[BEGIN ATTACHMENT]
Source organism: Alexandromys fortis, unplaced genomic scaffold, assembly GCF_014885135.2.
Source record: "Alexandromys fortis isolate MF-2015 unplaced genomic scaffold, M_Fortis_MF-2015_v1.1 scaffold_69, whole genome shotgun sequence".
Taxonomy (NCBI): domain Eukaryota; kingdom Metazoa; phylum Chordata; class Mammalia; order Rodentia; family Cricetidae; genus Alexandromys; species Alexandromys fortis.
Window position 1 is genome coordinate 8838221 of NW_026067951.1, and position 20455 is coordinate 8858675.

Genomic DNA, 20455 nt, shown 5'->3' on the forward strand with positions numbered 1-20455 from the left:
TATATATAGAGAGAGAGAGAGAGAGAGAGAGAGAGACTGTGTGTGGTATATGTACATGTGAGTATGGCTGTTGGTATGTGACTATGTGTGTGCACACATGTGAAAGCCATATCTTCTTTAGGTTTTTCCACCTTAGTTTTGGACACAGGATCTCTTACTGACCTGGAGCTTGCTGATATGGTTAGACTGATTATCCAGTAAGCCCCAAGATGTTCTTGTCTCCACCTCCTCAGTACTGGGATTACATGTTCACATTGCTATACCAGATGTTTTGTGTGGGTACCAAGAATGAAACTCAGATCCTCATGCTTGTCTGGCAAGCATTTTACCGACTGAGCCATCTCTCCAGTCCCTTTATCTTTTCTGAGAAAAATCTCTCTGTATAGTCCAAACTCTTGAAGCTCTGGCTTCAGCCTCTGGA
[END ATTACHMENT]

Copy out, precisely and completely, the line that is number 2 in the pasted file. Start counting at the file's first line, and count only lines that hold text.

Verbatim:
Source record: "Alexandromys fortis isolate MF-2015 unplaced genomic scaffold, M_Fortis_MF-2015_v1.1 scaffold_69, whole genome shotgun sequence".